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Witch-Hunt: Mysteries of the Salem Witch Trials

Witch-Hunt: Mysteries of the Salem Witch Trials

3.9 14
by Marc Aronson, Stephanie Anderson (Illustrator)

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Salem, Massachusetts, 1692. In a plain meetinghouse a woman stands before her judges. The accusers, girls and young women, are fervent and overexcited. The accused is a poor, unpopular woman who had her first child before she was married. As the trial proceeds the girls begin to wail, tear their clothing, and scream that the woman is hurting them. Some of them


Salem, Massachusetts, 1692. In a plain meetinghouse a woman stands before her judges. The accusers, girls and young women, are fervent and overexcited. The accused is a poor, unpopular woman who had her first child before she was married. As the trial proceeds the girls begin to wail, tear their clothing, and scream that the woman is hurting them. Some of them expose wounds to the horrified onlookers, holding out the pins that have stabbed them — pins that appeared as if by magic. Are they acting or are they really tormented by an unseen evil? Whatever the cause, the nightmare has begun: The witch trials will eventually claim twenty-five lives, shatter the community, and forever shape the American social conscience.

Editorial Reviews

From the Publisher
"Readers will be swept up in this complex mystery."
Publishers Weekly, starred review

"Excellent history writing."
Kirkus Reviews, starred review

"A legitimate piece of original scholarship that is at the same time an interesting narrative."
School Library Journal, starred review

"A gripping, sophisticated narrative that establishes the contemporary relevance of this oft-recounted tale. A brilliant appendix discussing the relationship of historical events to Arthur Miller's The Crucible will be of great interest to readers of all ages."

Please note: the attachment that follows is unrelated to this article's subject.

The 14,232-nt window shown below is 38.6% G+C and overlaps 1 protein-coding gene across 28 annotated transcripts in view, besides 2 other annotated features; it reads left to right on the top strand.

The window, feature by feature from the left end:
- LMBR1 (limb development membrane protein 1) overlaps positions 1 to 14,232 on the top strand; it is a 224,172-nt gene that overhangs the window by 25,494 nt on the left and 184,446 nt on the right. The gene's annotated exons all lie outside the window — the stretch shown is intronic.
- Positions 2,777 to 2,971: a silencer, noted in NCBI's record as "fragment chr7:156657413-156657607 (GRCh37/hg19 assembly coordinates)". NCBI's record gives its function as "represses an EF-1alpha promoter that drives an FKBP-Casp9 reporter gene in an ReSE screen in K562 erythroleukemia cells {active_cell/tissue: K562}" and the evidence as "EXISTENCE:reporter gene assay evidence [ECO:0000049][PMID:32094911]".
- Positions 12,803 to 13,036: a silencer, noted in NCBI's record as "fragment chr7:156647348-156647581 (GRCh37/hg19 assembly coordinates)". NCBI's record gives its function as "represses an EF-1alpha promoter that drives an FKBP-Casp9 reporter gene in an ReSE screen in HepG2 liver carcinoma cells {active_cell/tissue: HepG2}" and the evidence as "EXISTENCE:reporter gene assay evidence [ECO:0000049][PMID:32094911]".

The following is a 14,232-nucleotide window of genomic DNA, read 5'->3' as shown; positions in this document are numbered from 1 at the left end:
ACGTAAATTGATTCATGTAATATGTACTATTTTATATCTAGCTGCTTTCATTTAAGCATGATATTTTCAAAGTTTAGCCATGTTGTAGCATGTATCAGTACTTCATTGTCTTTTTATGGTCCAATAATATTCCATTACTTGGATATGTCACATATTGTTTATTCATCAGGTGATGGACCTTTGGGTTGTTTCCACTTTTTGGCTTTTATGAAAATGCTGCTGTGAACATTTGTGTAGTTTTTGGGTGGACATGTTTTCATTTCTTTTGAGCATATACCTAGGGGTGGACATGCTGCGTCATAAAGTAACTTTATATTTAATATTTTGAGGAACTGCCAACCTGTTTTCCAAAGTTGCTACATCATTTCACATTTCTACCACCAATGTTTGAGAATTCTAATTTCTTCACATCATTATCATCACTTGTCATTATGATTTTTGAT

— Mary Beth Norton, author of In the Devil's Snare: The Salem Witchcraft Crisis of 1692

"A welcome book for young adults that would also serve regular adults much better than most books about the Salem witch trials. Beautifully written and accurate. Teachers should throw away other books they have been using for young adults and turn to this one."
— Bernard Rosenthal, author of Salem Story: Reading the Witch Trials of 1692

"A skillful retelling of the endlessly fascinating story of the 1692 witchcraft crisis for young readers...a gripping, sophisticated narrative."
— Mary Beth Norton

"A highly readable narrative."
New York Times Book Review

Publishers Weekly
In a starred review, PW wrote, "The author dramatically and convincingly sets the stage for the now infamous 1692 Salem witch trials, then ably deconstructs much of the misinformation that has been perpetuated through popular theories and personalities (e.g., Tituba, etc.)." Ages 12-up. (Aug.) Copyright 2005 Reed Business Information.
Children's Literature
Marc Aronson never chooses the easy subject and never takes the easy path. Once chosen, though, he plows into his topic with intellectual fervor. Witch-Hunt is the curious and fascinating result of his latest inquiries. Taking the reader by the hand, Aronson walks him/her through the questions arising from the mass psychosis that overcame Salem in 1692. He explains the trials themselves, beginning with the 1688 Goodwin case whose publicity probably inspired the young Salem accusers. Back and forth he restlessly prowls: setting up the structure of Puritan beliefs; analyzing the enmity of local Salem families; suggesting the influence of Indian war scares on young minds; proving (to this reader's mind) that the Indian slave Tituba's fantasies were at the core of the tales and physical convulsions of the handful of bored girls who sent nineteen people to their deaths by hanging. It's simple to grasp and believe if one sets the Salem phenomenon side-by-side with the antics of other bored girls who created the s�ance craze in 19th-century America. The book's back matter includes a timeline of Puritan history and the 1692 trials, extensive notes, an index, and an interesting discussion of Arthur Miller's play, "The Crucible," which gives Aronson the opportunity to tie the Salem event into the 21st-century world of terrorism and its effects on intellectual freedom. In short, this is not an easy book. It requires thought. That in itself makes it very welcome. 2003, Atheneum, Ages 12 up.
—Kathleen Karr
School Library Journal